Edwards & Roberts (1845-1899)
Edwards & Roberts
London; furniture makers, upholsterers and antique furniture dealers (fl.1845-1899)
Makers & retailers of fine French style and reproduction furniture in Adam, Hepplewhite and Sheraton styles during the second-half of the nineteenth century. Unpublished notes by Pauline Agius (held in V&A departmental files) indicate that the firm was founded in 1828 by a Mr. Wood and became Edwards & Roberts in 1845. The 1854 Kelly’s Post Office Directory of London lists them as ‘antique and modern cabinet makers and importers of ancient furniture’ at 21 Wardour Street. This address had been listed for the curiosity dealer, Joseph Solomon in the London Post Office Directory, 1841.
Little else is known about the partners other than London directory listings. In 1871 they had three premises: 16-21 Wardour Street, Soho; 14 Great Chapel Street, Belgravia and 7 Little Chapel Street, Soho [1871 London Directory]. In January 1871 fire destroyed their 4 storey building in Wardour Street and 3 horses in the stables were killed [The Bradford Observer, 14 January 1871]. Presumably the building was rebuilt as The Furniture Gazette Directory, 1877, recorded the firm at the same addresses in Wardour Street and that it had also expanded their Belgravia and Soho locations, with the Carlisle Street premises in Soho described as an 'antique furniture warehouse' in 1890. In 1892 they occupied seven locations across the West End of London: 146-160 Wardour Street, Soho; 10-15 Carlisle Street, Soho; 83a Dean Street, Soho; 14 Chapel Street, Belgravia; 7 -13 Little Chapel Street, Belgravia; 532 Oxford Street and 126 Piccadilly.
Ivorine plaque of Edwards & Roberts, c.1890. © London Fine Ltd, 2018
Examples of their work or in their stock include a copy of a table now in the John Jones collection, V&A (illus. Agius (1978), p. 17). The stamped Lucretia Cabinet, made by Collinson & Lock and exhibited by the makers at the 1878 Paris Exhibition, also bears the stamp of Edwards & Roberts so must have passed through their hands before 1899. An Art Movement ebonised cabinet with spindles, painted panels, bevelled mirrors, brackets and gilt incised lines stamped Edwards and Roberts (illus. Agius (1978), p. 139). These examples show the difficulty of differentiating between the furniture made in the firm's workshops, the work of outsourced makers, and furniture retailed by Edwards & Roberts as dealers of 'antique furniture'.
The firm exhibited at the 1878 Paris International Exhibition where their work comprised ‘... quelques meubles en palissandre, traits dans le gout rocaille et rappelant la Regence, attestent assurement une grand habilete, mais ne nous apportent, helas! aucun enseignement precieux’ [Gazette des Beaux Arts, 1889, Vol. 2, p. 178].
They exhibited an inlaid satinwood drawing room suite, a brightly coloured enamelled bedroom suite and a mantlepiece at the 1889 Paris Exhibition, illus. [The Furniture Gazette, 1 August 1889].
Regency-style chair originally designed by Thomas Hope c.1807 [W.29-1976], c.1892. © Victoria and Albert Museum, London.
Bardwell stated in 1898 that, 'In the early days of the business the aristocracy were the main customers...there was a fine & complete library of the work of old designers to be seen at Edwards & Roberts. The old French styles of the period Louis XIV, XV, XVI and of the Empire are much in request, especially the period of Louis XV. A representative of the firm told us that...high class imitations of old furniture were very costly. He believed that very little was practised'. Imitations were, however, part of their trade along with selling original period furniture with the firm's embellishments.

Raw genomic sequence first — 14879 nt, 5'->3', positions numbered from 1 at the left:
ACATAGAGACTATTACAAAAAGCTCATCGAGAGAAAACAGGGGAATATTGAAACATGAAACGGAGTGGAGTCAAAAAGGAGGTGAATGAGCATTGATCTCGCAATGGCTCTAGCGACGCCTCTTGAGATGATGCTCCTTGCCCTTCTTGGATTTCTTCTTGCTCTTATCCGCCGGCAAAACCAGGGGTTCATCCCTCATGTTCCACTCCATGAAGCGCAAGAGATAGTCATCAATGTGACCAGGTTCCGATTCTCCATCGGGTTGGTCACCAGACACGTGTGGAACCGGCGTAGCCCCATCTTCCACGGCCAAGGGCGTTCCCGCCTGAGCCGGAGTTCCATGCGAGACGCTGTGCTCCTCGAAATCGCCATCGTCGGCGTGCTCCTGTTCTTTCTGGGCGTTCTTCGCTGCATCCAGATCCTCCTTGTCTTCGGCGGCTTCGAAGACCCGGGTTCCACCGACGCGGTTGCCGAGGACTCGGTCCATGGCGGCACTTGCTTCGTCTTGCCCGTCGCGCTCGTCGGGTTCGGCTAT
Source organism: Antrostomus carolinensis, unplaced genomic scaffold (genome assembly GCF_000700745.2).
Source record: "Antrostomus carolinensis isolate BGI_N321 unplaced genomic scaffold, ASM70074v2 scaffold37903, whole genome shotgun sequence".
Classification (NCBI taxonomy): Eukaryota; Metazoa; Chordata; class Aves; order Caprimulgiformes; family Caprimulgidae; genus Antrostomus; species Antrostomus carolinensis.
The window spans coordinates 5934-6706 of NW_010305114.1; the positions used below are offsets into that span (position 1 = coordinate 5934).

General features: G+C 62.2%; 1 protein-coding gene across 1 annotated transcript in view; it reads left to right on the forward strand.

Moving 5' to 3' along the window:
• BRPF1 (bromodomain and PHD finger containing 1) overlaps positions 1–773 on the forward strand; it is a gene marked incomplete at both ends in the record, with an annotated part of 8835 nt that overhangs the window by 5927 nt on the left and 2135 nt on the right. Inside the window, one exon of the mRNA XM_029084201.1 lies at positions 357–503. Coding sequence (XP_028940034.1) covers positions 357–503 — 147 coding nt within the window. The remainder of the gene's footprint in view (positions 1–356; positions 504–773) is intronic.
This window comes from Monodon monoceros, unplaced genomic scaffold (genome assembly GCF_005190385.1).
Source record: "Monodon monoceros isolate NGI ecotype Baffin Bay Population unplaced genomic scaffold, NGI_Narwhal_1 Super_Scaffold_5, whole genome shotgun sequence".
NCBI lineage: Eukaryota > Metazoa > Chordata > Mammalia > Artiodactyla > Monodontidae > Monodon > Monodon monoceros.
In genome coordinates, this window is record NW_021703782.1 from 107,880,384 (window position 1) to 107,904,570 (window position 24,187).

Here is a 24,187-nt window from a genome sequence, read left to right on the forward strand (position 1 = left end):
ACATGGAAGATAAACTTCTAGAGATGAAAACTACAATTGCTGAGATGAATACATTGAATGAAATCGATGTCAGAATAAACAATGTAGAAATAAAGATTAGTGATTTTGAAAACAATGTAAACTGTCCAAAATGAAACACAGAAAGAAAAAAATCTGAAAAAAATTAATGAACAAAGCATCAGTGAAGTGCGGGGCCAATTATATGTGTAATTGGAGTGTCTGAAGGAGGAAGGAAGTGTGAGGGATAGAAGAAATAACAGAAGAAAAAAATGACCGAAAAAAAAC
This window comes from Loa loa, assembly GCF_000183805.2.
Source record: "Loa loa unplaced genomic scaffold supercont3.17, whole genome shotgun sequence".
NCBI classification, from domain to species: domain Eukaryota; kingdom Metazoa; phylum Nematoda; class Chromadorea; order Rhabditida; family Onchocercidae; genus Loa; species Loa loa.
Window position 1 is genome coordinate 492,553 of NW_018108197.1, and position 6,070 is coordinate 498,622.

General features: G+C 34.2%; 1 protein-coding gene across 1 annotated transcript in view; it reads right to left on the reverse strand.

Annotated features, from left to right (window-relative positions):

One such example of the latter was a George III mahogany commode, sold by Christie's, 9 July 1988 (lot 145), labelled as retailed by Edwards & Roberts. It is likely that the marquetry roundels had been added in the late 19th century. The commode may have originally been supplied ensuite with a four-poster bed to the 5th Duke of Bolton (d.1765) for Hackwood, Hampshire.
Another interesting case was in connection with the Earl of Arundel, who employed Edwards & Roberts at Wardour Castle in the late 1890s. An inlaid mahogany tambour topped pedestal desk, made by the firm after a model supplied to Wardour Castle by Mayhew & Ince c. 1780, was sold by Sothebys, 12 November 1992 (lot 126). The catalogue entry suggests that the original desk and also dining furniture were taken to Edwards & Roberts' workshops at the time of work at Wardour Castle and then copied prior to their sale.
Other clients of Edwards & Roberts included:
- H. M. Queen Victoria
- Duke of Cambridge
- Archbishop of Canterbury
- Archbishop of York
- Tsar Nicholas II
The firm outsourced the manufacture of some its furniture stock. Suppliers included George Elcock, a manufacturer of carved oak cabinet work.
Over a thousand design drawings by Edwards & Roberts (part of the Evan Bedford Library of Furniture History), are now housed in the Brotherton Library of Leeds University.
Mr Edwards of the ‘West End cabinet making firm’ (possibly Edwards & Roberts) presided at a meeting of the London Wood Turners’ Society in the first week of May 1877 [The Furniture Gazette, 12 May 1877].
The firm closed in 1899.
Sources: Bardwell, Two Centuries of Soho' (1898); Agius, British Furniture 1880-1915 (1978); Collard, ‘The Regency Revival’, The Decorative Arts Society 1850 to the Present (1984); Meyer, Great Exhibitions. London, New York, Paris, Philadelphia. 1851-1900 (2006); Unpublished notes recorded by Pauline Agius held in V&A furniture department, c.1975-78.